In Shakespeare's lovely Sonnet 29, the author uses the structure of an English sonnet (also known as an Elizabethan or a Shakespearean sonnet) to organize his ideas.
This kind of sonnet has a total of three quatrains (four-line stanzas) and ends with a rhyming couplet (the last two lines). In the first two quatrains, the speaker presents his initial response to life in general:
When, in disgrace with fortune and men’s eyes,
I all alone beweep my outcast state,
And trouble deaf heaven with my bootless cries,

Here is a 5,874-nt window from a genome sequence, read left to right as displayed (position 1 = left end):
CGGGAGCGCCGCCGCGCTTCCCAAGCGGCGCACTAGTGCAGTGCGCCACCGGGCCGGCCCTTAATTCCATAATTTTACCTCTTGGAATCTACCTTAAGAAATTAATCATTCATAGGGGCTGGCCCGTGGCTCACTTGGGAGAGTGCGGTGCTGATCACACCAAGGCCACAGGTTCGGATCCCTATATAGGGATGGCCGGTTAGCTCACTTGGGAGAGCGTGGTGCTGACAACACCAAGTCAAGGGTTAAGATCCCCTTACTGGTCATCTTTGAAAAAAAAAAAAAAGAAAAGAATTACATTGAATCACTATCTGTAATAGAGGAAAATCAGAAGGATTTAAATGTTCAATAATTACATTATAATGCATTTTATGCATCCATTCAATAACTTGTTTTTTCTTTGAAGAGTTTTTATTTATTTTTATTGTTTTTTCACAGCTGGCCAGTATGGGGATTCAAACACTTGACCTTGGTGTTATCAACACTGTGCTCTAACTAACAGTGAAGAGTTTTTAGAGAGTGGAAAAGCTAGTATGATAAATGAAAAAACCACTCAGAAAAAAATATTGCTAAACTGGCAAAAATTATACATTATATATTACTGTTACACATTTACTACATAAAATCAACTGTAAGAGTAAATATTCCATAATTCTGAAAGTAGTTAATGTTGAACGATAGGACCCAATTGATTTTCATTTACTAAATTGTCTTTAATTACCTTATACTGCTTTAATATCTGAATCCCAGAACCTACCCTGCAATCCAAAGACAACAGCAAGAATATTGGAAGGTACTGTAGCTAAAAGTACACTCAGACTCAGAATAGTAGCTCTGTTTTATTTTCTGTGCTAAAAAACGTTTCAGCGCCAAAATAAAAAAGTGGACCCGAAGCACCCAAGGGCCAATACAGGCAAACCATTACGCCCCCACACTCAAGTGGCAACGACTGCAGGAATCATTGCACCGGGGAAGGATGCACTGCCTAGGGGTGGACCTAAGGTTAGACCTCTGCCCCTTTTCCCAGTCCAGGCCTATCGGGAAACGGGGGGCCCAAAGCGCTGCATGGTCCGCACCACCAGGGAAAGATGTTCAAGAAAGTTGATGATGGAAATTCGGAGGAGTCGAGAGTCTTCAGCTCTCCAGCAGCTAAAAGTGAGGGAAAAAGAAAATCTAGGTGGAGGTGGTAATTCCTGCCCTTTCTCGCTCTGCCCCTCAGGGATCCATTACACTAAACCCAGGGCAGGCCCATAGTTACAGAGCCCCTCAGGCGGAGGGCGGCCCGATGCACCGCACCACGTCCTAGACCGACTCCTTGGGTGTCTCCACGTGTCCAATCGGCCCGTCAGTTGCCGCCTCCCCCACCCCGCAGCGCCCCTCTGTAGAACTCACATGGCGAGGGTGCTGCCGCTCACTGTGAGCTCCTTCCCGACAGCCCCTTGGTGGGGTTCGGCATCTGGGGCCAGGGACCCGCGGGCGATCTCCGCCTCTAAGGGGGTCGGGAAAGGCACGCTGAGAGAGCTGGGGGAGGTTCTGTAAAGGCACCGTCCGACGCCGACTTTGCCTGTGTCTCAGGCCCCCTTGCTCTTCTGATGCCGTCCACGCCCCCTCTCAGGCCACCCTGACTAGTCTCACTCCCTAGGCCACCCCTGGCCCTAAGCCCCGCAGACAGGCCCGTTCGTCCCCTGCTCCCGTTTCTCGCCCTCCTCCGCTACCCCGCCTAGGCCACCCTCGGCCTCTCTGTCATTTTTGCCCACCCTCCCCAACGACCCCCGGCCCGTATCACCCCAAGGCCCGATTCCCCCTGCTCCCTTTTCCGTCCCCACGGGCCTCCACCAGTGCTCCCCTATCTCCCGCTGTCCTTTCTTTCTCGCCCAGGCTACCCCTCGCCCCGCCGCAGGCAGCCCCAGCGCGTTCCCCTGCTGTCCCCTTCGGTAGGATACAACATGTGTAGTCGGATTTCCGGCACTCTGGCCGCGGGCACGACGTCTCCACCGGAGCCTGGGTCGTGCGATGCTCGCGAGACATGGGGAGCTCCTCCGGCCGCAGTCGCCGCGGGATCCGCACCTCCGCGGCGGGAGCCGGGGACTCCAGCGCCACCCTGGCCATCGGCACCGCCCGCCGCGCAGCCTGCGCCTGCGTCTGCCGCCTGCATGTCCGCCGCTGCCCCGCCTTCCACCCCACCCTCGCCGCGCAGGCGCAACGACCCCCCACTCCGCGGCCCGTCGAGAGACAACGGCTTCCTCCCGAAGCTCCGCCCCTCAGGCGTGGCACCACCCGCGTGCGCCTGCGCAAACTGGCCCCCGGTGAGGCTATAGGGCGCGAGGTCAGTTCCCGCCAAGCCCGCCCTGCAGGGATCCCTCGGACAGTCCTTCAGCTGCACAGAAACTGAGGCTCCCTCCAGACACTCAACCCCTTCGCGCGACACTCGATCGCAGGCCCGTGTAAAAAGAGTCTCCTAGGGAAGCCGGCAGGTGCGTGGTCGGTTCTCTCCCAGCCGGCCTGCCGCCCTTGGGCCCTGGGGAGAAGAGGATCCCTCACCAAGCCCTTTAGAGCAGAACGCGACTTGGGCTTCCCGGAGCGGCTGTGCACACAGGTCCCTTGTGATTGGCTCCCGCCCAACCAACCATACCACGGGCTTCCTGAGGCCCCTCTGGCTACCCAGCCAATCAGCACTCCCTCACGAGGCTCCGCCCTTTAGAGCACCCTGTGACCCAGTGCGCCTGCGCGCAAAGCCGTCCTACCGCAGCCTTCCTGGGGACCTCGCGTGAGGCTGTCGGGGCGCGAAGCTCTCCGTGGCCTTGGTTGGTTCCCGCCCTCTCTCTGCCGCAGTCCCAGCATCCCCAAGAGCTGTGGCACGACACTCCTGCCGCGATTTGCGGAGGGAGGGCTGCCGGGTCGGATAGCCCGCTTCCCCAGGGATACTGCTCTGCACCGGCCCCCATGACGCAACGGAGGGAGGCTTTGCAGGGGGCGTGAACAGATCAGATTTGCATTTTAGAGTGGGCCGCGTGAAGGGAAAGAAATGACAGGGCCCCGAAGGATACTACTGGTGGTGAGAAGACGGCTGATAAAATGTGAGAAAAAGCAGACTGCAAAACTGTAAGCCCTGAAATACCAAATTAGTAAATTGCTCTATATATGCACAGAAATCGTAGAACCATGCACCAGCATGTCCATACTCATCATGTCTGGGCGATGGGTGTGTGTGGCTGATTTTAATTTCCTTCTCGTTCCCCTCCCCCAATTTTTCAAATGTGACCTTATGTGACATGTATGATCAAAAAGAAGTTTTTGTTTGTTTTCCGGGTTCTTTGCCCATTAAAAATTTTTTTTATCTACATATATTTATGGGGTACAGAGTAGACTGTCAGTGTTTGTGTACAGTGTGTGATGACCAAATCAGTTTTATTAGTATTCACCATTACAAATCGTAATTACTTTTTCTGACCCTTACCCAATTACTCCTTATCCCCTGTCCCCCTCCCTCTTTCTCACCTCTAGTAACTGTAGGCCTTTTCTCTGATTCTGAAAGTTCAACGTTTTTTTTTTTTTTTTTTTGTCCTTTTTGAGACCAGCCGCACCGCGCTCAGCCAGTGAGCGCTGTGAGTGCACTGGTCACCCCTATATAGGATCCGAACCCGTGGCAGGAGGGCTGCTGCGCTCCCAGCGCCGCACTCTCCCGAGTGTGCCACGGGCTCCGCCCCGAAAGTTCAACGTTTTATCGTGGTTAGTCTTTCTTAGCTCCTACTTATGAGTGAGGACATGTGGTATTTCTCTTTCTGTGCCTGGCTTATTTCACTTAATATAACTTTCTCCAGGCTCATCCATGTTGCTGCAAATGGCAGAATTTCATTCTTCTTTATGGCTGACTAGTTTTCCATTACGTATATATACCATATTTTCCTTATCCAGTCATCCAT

And look upon myself and curse my fate,
Wishing me like to one more rich in hope,
Featured like him, like him with friends possessed,
Desiring this man’s art and that man’s scope,
With what I most enjoy contented least . . .
The speaker reflects on life—all alone he feels sorry for himself, an outcast. He calls out to heaven but feels that even God ignores him ("deaf heaven"). He looks in the mirror and curses his life—perhaps his job, his social status, etc., and spends time...
(The entire section contains 2 answers and 807 words.)